As artificial intelligence (AI) develops, it has the ability to automate a wide range of operations that were previously done by people, which is causing a seismic change in the world’s employment. People worry that AI will eventually replace people in offices, eliminating jobs. However, despite all the worry about AI replacing human workers in the workplace, a recent study reveals a worrying trend: AI will replace more female workers than male workers.
The McKinsey Global Institute has published a research titled “Generative AI and the Future of Work in America” that details the substantial impact that AI would have on the US labor market by 2030. By 2030, the report estimates that 12 million employment in the US alone would have changed due to automation led by AI replacing jobs that require data collecting and repetitive labor.
Given that AI is anticipated to automate more roles in sectors traditionally dominated by women, one significant issue raised in the paper is that these job transitions will disproportionately affect women compared to males. According to the McKinsey analysis, women are 1.5 times more likely than males to need to change careers as a result of AI automation.
The fact that women outnumber males in certain industries is not the only factor contributing to the inequality. Despite the fact that there are more men than women working, the survey shows that 21% more women are exposed to AI automation. This is as a result of the higher proportion of female employees in the areas most susceptible to disruption by AI, such as office assistance, customer service, and the food industry.
For instance, the study discovered that women make up 60% of office support staff and 80% of customer service agents in the United States. And in the upcoming years, AI is very likely to automate these two professions.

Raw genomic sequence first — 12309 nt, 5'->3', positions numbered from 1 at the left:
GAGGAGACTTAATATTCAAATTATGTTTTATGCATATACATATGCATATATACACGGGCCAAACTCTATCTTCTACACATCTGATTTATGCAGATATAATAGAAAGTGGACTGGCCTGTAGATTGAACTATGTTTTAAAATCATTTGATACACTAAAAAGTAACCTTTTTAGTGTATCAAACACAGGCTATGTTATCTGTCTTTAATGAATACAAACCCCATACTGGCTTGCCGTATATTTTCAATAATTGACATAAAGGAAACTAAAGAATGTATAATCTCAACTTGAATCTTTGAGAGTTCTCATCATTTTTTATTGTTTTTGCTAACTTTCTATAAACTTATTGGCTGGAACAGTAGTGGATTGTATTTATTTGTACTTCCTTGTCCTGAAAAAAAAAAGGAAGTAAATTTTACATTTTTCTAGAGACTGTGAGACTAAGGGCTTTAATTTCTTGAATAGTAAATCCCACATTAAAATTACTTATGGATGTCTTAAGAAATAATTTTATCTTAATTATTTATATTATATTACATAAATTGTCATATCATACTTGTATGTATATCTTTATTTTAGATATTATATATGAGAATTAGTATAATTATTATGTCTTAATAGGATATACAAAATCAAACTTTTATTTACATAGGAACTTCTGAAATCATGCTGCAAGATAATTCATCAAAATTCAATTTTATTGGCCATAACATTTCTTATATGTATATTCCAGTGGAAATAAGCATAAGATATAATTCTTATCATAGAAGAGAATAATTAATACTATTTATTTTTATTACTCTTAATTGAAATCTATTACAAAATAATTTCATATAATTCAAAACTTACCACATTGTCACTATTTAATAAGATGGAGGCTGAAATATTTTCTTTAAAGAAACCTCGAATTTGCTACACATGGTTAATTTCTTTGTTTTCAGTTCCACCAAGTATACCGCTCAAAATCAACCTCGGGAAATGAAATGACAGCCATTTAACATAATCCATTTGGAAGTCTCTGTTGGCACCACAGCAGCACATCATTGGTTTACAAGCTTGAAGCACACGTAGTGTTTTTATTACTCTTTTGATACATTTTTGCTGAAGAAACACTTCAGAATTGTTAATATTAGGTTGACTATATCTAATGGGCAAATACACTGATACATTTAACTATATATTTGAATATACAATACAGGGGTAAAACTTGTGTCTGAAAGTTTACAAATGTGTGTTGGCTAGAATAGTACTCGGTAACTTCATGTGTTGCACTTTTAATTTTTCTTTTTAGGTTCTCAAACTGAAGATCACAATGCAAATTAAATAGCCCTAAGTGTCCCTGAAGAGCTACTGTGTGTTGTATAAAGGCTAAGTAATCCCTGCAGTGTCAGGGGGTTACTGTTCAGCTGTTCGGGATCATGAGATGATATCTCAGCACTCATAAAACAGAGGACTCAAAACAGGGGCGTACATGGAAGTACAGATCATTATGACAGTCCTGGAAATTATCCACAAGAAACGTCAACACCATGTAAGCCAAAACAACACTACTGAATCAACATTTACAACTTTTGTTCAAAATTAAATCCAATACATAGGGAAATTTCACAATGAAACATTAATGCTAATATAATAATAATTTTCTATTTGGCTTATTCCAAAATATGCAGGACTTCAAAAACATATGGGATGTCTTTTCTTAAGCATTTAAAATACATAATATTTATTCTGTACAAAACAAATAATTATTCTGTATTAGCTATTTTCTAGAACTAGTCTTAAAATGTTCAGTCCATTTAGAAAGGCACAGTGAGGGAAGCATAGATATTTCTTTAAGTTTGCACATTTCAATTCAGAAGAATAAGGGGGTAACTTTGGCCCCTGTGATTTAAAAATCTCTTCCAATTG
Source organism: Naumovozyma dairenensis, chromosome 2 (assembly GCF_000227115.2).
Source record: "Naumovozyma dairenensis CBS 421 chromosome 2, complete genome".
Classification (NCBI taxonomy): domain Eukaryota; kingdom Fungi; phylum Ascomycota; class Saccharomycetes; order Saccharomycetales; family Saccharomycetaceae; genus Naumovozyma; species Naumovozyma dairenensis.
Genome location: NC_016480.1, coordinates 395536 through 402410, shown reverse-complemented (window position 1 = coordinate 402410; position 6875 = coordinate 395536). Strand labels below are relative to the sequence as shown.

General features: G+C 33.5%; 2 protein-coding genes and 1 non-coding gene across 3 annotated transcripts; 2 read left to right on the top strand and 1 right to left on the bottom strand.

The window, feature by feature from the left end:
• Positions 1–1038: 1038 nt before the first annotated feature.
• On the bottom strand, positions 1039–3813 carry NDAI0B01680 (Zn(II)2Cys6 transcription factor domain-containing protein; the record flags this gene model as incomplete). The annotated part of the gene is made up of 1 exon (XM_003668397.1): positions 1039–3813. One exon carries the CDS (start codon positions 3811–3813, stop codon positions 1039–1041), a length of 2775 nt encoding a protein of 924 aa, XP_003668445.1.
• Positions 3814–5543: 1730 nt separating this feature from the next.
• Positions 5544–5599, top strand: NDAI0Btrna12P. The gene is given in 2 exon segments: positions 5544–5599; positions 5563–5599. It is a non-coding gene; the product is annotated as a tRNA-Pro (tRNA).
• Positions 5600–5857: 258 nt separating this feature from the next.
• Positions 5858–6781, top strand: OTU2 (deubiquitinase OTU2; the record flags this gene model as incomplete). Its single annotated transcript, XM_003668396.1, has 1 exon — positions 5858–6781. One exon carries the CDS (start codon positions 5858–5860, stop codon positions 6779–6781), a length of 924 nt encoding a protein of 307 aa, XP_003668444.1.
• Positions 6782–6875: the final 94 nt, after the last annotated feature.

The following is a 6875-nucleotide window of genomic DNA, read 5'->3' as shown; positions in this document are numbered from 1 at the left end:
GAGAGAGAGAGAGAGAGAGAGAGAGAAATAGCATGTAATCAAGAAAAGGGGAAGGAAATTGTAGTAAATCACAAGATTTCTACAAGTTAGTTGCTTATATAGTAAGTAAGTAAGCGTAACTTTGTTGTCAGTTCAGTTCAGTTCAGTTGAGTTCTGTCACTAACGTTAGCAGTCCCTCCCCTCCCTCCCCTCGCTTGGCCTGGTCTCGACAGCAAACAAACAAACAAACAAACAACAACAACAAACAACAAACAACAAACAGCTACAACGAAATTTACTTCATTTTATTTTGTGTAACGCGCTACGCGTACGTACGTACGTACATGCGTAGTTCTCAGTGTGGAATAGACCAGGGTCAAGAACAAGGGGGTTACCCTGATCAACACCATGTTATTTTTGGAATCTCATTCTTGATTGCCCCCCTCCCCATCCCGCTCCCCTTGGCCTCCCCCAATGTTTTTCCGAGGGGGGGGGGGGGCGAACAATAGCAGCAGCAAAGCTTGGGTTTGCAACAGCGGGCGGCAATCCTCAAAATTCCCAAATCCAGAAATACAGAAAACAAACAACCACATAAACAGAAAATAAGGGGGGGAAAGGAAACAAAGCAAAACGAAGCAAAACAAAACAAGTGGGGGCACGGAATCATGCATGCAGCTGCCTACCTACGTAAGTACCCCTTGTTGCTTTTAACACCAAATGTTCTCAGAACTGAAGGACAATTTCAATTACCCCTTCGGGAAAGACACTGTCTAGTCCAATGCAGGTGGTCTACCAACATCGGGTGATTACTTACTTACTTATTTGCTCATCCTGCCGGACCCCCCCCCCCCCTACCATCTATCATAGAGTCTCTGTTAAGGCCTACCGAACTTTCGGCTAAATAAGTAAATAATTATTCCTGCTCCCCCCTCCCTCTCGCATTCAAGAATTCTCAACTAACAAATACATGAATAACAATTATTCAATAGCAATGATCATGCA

“We predict that there might be a 1.6 million job loss in the need for clerks, in addition to losses of 830,000 jobs for retail salespeople, 710,000 jobs for administrative assistants, and 630,000 jobs for cashiers. These jobs entail a significant amount of repetitive work, data collection, and basic data processing—all tasks that automated systems can complete effectively.
The effects of this tendency are extensive. According to the survey, employees in lower-paying positions—which are frequently held by women—are up to 14 times more likely to need to change careers than those in the highest-paying roles. Additionally, the majority will need extra abilities to transfer into new roles successfully. Given that women are already paid around 22% less than males, according to the Economic Policy Institute, this is especially alarming.
According to a different estimate from the Kenan Institute of Private Enterprise, almost 58.87 million women in the US labor force, or about eight out of ten, work in professions that are heavily dependent on generative AI automation. The equivalent percentage for males is six out of ten, or around 48.62 million, in comparison.
“Overall, even though males outnumber women in the workforce, 21% more women are exposed to AI automation than men. According to the research, this is because more women than males work in the affected occupations.
The research urges a substantial change in hiring procedures. Employers are recommended to hire from underrepresented groups including rural workers and those with disabilities, promote skills and competencies over credentials, and offer training that keeps up with changing demands. To protect female workers from the possibly negative consequences of AI automation, these safeguards are essential.
Employers will need to recruit from underrepresented groups (such as rural employees and those with disabilities), hire for skills and competencies rather than credentials, and provide training that keeps up with their changing demands, according to the study’s author.
It’s not all bad news, either. While AI may threaten some professions, it also offers opportunity for new and developing industries to create new jobs. According to the McKinsey report, for instance, the shift to AI would increase job prospects for positions requiring complex problem-solving, critical thinking, creativity, and advanced technical abilities.
Therefore, all employees—male and female—should be sure to upskill themselves and take advantage of possibilities related to AI and new trends in order to successfully navigate the AI transition.